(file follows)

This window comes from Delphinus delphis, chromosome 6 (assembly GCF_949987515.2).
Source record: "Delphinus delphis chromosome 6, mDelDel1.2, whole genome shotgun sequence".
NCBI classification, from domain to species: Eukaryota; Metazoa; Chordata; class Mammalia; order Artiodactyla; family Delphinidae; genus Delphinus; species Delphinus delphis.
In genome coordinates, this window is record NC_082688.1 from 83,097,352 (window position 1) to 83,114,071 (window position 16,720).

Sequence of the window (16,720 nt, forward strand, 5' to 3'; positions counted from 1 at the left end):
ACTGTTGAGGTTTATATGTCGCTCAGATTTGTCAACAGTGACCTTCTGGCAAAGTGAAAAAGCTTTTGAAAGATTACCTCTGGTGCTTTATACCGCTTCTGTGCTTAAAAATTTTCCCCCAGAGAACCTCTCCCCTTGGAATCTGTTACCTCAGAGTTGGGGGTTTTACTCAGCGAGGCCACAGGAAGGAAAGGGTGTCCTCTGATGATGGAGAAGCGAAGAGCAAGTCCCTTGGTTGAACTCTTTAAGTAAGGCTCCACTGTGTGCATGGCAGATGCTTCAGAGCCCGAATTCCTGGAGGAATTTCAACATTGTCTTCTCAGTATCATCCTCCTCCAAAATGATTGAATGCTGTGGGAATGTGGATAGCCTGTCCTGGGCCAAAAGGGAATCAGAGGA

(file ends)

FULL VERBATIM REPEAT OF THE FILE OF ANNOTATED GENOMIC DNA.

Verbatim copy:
This window comes from Delphinus delphis, chromosome 6 (assembly GCF_949987515.2).
Source record: "Delphinus delphis chromosome 6, mDelDel1.2, whole genome shotgun sequence".
NCBI classification, from domain to species: Eukaryota; Metazoa; Chordata; class Mammalia; order Artiodactyla; family Delphinidae; genus Delphinus; species Delphinus delphis.
In genome coordinates, this window is record NC_082688.1 from 83,097,352 (window position 1) to 83,114,071 (window position 16,720).

Sequence of the window (16,720 nt, forward strand, 5' to 3'; positions counted from 1 at the left end):
ACTGTTGAGGTTTATATGTCGCTCAGATTTGTCAACAGTGACCTTCTGGCAAAGTGAAAAAGCTTTTGAAAGATTACCTCTGGTGCTTTATACCGCTTCTGTGCTTAAAAATTTTCCCCCAGAGAACCTCTCCCCTTGGAATCTGTTACCTCAGAGTTGGGGGTTTTACTCAGCGAGGCCACAGGAAGGAAAGGGTGTCCTCTGATGATGGAGAAGCGAAGAGCAAGTCCCTTGGTTGAACTCTTTAAGTAAGGCTCCACTGTGTGCATGGCAGATGCTTCAGAGCCCGAATTCCTGGAGGAATTTCAACATTGTCTTCTCAGTATCATCCTCCTCCAAAATGATTGAATGCTGTGGGAATGTGGATAGCCTGTCCTGGGCCAAAAGGGAATCAGAGGA